TIME animals

Aspen Art Museum Facing Backlash for Exhibit Featuring Tortoises Wearing iPads

A Seychelles giant tortoise walks through its enclosure at the zoo in Duisburg, Germany, on March 31, 2014.
A Seychelles giant tortoise walks through its enclosure at the zoo in Duisburg, Germany, on March 31, 2014. Roland Weihrauch—AFP/Getty Images

“Since when is animal abuse art?” reads an online petition to stop the exhibit

The Aspen Art Museum in Colorado plans to celebrate the grand opening of its newest building on Saturday with an exhibit featuring tortoises with iPads strapped to their backs, but an online petition hopes to stop the installation in its tracks.

At the time of this post’s publication 1,181 people had signed the petition calling New York-based artist Cai Guo-Qiang’s “Moving Ghost Town” exhibit “animal abuse.”

“Since when is animal abuse art?” the Change.org petition reads. “We must all rise and stop this now!! There is no excuse for this!”

In the exhibit, three African Tortoises (who go by the names Big Bertha, Gracie Pink Star, and Whale Wanderer), wear iPads strapped to their shells, which flash images of Colorado “ghost towns.” The Denver Post, which reported this story earlier on Wednesday, says the animals are set to roam throughout a part of the museum during a 24-hour event on Saturday. The petition’s authors say the tortoises’ shells are sensitive to impact and they should not be forced to carry the weight of two iPads for entertainment’s sake.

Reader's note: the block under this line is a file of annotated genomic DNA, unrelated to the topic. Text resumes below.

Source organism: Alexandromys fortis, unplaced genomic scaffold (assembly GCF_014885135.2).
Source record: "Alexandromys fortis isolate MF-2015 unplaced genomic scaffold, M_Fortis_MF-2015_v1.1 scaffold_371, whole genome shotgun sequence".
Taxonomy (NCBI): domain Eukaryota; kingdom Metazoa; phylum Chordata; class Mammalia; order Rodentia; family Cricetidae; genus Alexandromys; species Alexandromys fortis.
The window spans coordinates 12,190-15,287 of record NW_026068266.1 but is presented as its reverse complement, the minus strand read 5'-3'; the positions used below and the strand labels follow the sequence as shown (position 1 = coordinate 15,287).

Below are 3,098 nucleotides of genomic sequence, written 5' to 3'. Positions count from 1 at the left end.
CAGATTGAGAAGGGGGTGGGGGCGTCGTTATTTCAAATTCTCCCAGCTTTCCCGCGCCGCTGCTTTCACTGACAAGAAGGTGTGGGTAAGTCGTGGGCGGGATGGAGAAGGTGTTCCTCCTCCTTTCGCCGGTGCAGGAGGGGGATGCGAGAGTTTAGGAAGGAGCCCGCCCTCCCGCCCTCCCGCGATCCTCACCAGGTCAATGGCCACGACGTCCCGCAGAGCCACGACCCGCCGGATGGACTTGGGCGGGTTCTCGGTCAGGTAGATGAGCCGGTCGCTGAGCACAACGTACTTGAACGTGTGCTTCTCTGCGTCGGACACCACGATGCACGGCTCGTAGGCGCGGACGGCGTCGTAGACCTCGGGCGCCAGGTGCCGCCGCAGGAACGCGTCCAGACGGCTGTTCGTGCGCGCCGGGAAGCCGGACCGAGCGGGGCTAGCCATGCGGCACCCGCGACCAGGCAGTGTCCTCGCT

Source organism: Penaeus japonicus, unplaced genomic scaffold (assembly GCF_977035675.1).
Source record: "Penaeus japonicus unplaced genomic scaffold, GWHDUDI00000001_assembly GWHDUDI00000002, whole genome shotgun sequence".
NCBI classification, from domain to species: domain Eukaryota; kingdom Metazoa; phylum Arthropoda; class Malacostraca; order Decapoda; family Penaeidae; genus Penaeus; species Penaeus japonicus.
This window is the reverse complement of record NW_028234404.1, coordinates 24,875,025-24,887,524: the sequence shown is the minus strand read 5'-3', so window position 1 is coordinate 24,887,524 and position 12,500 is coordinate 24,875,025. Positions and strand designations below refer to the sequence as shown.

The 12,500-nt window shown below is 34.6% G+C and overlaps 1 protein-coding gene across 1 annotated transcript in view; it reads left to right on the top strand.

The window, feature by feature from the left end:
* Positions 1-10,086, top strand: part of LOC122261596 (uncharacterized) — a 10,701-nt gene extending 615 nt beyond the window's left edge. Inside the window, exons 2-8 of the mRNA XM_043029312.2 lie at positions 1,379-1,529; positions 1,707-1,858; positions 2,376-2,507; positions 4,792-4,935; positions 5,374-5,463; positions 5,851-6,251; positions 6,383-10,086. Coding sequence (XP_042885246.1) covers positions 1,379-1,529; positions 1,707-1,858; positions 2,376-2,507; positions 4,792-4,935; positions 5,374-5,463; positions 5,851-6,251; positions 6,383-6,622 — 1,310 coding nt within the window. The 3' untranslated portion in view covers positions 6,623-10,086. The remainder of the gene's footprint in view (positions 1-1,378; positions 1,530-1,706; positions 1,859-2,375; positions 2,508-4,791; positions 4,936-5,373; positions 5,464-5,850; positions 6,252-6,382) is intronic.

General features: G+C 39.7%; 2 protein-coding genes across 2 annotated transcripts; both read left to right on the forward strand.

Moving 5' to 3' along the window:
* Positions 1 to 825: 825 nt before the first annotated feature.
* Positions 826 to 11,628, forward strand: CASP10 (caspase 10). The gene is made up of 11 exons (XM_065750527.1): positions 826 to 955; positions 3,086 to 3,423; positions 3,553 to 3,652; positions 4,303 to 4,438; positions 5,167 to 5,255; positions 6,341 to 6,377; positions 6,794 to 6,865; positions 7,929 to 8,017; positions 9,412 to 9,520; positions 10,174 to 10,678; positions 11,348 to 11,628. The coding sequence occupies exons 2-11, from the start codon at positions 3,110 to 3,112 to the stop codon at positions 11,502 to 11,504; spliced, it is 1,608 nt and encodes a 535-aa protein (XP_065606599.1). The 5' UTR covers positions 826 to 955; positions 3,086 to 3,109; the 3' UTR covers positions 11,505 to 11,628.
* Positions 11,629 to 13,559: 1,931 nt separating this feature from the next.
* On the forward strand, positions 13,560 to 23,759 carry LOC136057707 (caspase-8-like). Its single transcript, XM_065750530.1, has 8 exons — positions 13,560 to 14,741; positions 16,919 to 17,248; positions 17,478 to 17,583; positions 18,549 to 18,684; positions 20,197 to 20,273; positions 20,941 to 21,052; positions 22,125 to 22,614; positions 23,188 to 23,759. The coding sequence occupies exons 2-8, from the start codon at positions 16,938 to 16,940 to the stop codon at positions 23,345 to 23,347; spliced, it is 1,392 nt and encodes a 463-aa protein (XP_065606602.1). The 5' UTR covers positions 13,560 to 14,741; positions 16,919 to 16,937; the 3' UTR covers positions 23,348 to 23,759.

The petitioners also worry the conditions of the turtles’ habitat aren’t comfortable for the animals.

“Please stop this unnecessary exploitation of animals now and do the right thing by getting these iPad of the Tortoises’ backs,” the authors write.

In a statement posted to their Facebook page, the museum argued that the exhibit was constructed with the help of a local veterinarian and the Turtle Conservancy. The use of the iPads was also cleared with the Conservancy, the museum said.

“I have worked with the staff from the Aspen Art Museum since the initial planning phase of the Cai Guo-Qiang project. Without question, the welfare of the tortoises has taken the highest priority in every stage of this exhibition,” veterinarian Dr. Elizabeth Kremzier said in a statement. “In my professional opinion, the tortoises have adapted well to their new habitat, and the iPads have not interfered in any way with their natural behavior.”

The museum’s Facebook fans, however, aren’t buying it. “We don’t like this artwork… and to support keeping it is really bad taste,” reads one comment.

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